The Gift of Desperation
This may sound like a contradiction, but it’s what I need to stay sober . I am far from desperate today, but I still have the gift of desperation. By having a sponsor, working the 12 Step Programme of Alcoholics Anonymous, the desire to drink has disappeared completely, and I enjoy being sober. The very idea of living sober at all, let alone comfortably, seemed absolutely ridiculous before I came to Alcoholics Anonymous. And yet, for nine and a half years, I have not woken up terrified, shaking from alcohol withdrawal or full of anxiety. I used to be so paranoid, petrified and depressed, that the only thing left to do was to go for the ease and comfort that came at once by taking an alcoholic drink. And one drink would lead to countless others, and I would wake up sometimes days later, feeling 100 times as battered. This cycle seemed endless, there was no way out.
And so I came to Alcoholics Anonymous, and after a few weeks of not realising how much trouble I was in, I finally became desperate enough to put in the actions that my sponsor had suggested to me.
“Faced with alcoholic destruction, we soon became as open-minded on spiritual matters as we had tried to be on other questions. In this respect, alcohol was the great persuader. It finally beat us into a state of reasonableness.” Big Book, page 48.
My life is a world away from those dark days, but if I want to keep it this way, I have to maintain the same attitude of desperation as I did in my early days. If I want to continue to live comfortably and without temptation to drink, I need to remain active in Alcoholics Anonymous. In other words, I still need to put in the actions suggested by my sponsor. He can’t “make” me do anything: I’m not sentenced to Alcoholics Anonymous by law- it HAS to come from me. But unless I have the gift of desperation, I’m not going to be willing to put in the actions, and so I’m not going to let myself be sponsorable.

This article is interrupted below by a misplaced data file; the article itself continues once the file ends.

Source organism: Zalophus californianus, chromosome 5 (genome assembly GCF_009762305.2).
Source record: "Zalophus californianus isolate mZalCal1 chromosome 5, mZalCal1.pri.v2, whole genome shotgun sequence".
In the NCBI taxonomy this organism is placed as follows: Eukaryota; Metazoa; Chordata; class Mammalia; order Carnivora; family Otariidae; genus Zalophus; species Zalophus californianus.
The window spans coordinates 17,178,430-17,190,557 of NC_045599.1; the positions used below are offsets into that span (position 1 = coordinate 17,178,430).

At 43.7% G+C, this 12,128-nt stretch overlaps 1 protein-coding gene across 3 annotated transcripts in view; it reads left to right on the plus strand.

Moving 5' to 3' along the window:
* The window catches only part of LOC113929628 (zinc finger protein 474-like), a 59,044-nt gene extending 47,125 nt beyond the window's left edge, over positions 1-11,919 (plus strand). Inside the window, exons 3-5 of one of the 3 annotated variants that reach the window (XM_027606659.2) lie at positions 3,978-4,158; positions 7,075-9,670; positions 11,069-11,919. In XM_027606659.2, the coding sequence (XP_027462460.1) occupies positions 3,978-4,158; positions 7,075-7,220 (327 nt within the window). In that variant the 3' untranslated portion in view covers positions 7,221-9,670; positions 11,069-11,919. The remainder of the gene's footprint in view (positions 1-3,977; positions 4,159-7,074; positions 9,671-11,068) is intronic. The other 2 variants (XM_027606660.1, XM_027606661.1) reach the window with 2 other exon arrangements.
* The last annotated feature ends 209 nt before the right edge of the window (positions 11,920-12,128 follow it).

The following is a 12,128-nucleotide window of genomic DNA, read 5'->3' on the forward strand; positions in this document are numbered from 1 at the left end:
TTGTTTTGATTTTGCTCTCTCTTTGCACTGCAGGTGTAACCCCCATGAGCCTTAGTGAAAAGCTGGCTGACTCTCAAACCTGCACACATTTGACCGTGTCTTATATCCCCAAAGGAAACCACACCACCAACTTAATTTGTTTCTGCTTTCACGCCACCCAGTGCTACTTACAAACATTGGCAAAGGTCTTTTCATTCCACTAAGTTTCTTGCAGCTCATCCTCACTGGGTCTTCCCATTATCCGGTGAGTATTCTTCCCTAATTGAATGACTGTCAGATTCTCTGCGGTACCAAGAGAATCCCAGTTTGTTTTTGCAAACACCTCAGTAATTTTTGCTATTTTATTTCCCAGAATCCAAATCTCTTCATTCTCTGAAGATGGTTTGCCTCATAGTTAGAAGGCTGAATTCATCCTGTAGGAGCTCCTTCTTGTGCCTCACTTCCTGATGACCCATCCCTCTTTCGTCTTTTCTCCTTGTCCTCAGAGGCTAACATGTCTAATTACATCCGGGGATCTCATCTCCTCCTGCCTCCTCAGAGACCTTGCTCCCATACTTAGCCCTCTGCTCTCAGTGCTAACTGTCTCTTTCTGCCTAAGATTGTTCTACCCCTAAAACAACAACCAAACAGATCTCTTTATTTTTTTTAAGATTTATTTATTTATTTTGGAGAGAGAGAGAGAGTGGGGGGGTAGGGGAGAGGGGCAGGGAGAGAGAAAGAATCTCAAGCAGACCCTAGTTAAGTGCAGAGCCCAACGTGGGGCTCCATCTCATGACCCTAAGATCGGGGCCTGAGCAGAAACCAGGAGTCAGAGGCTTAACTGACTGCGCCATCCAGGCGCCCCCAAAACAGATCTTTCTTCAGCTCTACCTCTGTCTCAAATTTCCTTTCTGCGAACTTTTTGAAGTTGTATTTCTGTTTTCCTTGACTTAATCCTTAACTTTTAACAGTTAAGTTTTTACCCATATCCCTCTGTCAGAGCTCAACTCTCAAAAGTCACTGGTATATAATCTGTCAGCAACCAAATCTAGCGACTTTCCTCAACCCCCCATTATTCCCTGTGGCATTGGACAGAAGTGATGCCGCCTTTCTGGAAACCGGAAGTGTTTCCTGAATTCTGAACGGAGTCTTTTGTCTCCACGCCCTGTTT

Over the years, I have witnessed a lot of people leave my home group: newcomers as well as members with a few years of sobriety. A common thing I hear is: “I’m alright, I don’t want a drink”.
“Now and then a serious drinker, being dry at the moment says, ‘I don’t miss it at all. Feel better. Work better. Having a better time.’ As ex-problem drinkers, we smile at such a sally. We know our friend is like a boy whistling in the dark to keep up his spirits.”- Big Book, page 151-152.
I’m grateful for realising that I still need to remain willing to go to any lengths, if I want to remain “alright and not want a drink”. I don’t want the desire to drink alcohol to come back, because once I start to think of alcohol as an attractive option, it’ll be too late: I’ll be drunk, and for me to drink, is to die.
Thank God that just for today, I realise exactly the mess my life was in before Alcoholics Anonymous- that’s with or without alcohol. And I also thank God that I know without a shadow of doubt, that unless I continue to put in the actions, my life will be worse than it was before. I have always thrived in a disciplined home group, where certain things are expected of me. The same goes for my sponsor. There may well be other ways to recover from alcoholism, but this has been working for me for nine and a half years, and I don’t want to change the game-plan.
When I was just over 4 years sober, my sponsor suggested that I go to Intergroup and take up the Secretary position. I didn’t want to do it, but seeing as I had asked him to sponsor me, and he had (still has) what I want, I did it. I can’t afford to put limits on what I will do in Alcoholics Anonymous. If I say: “I’m not doing that”, then what I’m really saying is: “My drinking wasn’t that bad- I’m not that desperate”. Rubbish! My life was dreadful, absolutely unbearable. I need to do things I don’t want to do in Alcoholics Anonymous; otherwise I’m in big trouble. The thought of a drink will return, and so will that torturous life I lived before Alcoholics Anonymous.
My sponsor has shared before, that his sponsor once told him: “Well, kid, you’re either taking the Steps or you’re not!” I have to be just as black and white in my own recovery. I was desperate when I came in and willing to go to any lengths, and I know that I have to keep on putting in the actions, if I want to remain recovered. If I don’t, I’ll talk myself out of my recovery. At times when I don’t agree with something, or I don’t want to put in certain actions, I have to look at the bigger picture: Alcoholics Anonymous has been working for me for far too long for it to be a coincidence. Doing things I don’t want to do is good for me, because it goes against the grain, and against my alcoholic way of thinking. And once I’ve put in the actions, I feel better, and it becomes pleasurable.
Arash T, Road to Recovery Group, Plymouth, 2011